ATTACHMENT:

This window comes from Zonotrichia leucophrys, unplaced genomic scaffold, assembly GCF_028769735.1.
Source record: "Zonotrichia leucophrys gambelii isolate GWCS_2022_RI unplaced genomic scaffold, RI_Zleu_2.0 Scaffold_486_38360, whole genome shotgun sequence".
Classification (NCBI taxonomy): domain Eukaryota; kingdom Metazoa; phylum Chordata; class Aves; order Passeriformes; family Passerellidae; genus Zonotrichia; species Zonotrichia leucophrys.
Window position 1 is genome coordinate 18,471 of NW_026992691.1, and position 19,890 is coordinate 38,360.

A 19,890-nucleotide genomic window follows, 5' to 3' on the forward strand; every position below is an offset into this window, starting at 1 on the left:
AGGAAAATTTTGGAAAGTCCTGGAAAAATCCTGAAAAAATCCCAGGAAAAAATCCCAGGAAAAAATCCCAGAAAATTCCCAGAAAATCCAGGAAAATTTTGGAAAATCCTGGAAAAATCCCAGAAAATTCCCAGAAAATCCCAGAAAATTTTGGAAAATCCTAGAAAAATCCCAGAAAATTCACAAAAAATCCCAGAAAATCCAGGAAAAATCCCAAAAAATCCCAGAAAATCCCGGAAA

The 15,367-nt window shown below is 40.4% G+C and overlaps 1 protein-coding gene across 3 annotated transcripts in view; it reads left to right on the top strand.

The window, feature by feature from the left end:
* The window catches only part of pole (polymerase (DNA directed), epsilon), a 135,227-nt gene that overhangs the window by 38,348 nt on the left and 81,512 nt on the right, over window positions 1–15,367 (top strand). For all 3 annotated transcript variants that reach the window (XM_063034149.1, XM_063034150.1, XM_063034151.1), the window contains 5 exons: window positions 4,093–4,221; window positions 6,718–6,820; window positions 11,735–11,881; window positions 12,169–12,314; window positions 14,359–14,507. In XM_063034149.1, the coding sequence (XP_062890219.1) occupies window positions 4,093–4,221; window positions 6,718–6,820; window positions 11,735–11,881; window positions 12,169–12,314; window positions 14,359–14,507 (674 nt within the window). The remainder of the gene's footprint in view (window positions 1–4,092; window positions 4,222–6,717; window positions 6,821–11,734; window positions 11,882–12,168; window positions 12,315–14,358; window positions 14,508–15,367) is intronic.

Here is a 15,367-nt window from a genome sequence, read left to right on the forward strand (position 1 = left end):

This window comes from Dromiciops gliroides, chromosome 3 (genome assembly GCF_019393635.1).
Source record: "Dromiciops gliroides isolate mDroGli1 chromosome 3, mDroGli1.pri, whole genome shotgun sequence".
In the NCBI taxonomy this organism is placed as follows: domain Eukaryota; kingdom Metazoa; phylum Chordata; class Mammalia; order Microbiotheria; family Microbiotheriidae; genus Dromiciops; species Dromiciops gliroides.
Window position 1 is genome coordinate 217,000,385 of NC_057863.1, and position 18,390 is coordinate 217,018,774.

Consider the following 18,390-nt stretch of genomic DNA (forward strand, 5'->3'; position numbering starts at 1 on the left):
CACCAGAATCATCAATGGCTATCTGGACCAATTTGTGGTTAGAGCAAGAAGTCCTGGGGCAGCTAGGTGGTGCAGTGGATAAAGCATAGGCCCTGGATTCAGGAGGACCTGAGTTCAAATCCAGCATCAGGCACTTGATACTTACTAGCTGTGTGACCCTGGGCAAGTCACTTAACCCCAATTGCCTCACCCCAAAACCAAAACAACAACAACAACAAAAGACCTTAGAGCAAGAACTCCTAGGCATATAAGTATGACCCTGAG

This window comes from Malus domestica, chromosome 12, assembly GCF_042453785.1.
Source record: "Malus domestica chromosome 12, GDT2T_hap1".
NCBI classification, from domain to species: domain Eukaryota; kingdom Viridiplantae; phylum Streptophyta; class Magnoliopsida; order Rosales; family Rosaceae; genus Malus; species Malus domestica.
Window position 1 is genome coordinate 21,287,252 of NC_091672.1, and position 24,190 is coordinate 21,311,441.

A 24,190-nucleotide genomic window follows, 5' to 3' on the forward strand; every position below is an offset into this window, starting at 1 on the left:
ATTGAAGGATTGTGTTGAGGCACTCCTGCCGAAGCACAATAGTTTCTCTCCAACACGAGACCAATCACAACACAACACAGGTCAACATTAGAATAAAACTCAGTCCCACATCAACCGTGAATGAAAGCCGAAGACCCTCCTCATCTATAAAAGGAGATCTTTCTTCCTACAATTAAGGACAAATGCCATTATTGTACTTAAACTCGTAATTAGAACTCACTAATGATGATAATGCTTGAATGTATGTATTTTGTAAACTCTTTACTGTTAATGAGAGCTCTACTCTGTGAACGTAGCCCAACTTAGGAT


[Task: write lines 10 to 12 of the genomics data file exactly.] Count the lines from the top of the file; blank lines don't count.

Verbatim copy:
Here is a 15,367-nt window from a genome sequence, read left to right on the forward strand (position 1 = left end):

This window comes from Dromiciops gliroides, chromosome 3 (genome assembly GCF_019393635.1).
Source record: "Dromiciops gliroides isolate mDroGli1 chromosome 3, mDroGli1.pri, whole genome shotgun sequence".